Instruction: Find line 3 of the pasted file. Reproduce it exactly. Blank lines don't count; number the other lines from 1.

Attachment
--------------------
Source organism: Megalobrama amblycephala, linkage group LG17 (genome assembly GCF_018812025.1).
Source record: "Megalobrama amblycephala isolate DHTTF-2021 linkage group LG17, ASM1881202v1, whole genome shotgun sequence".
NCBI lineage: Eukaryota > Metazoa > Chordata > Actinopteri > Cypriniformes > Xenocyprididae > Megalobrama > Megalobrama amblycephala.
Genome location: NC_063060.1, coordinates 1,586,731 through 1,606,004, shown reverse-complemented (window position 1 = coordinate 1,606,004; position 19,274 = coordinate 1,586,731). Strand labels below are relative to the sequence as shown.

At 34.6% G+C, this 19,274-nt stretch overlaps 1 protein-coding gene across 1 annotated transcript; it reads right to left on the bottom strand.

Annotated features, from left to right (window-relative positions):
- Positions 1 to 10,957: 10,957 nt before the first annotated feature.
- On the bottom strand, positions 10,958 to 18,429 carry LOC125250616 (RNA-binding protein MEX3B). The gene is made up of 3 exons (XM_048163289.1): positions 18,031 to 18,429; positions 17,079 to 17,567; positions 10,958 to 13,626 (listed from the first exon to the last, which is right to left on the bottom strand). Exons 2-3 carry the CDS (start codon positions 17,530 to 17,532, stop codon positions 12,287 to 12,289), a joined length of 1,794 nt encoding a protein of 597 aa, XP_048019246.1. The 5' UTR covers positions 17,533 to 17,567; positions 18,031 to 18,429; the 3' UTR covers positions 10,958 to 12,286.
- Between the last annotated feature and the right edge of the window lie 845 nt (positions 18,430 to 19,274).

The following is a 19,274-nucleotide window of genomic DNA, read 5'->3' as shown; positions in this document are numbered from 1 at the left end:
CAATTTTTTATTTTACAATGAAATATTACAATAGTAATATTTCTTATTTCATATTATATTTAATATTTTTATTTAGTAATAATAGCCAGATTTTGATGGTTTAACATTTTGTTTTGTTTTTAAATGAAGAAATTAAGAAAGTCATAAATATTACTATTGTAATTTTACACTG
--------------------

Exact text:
NCBI lineage: Eukaryota > Metazoa > Chordata > Actinopteri > Cypriniformes > Xenocyprididae > Megalobrama > Megalobrama amblycephala.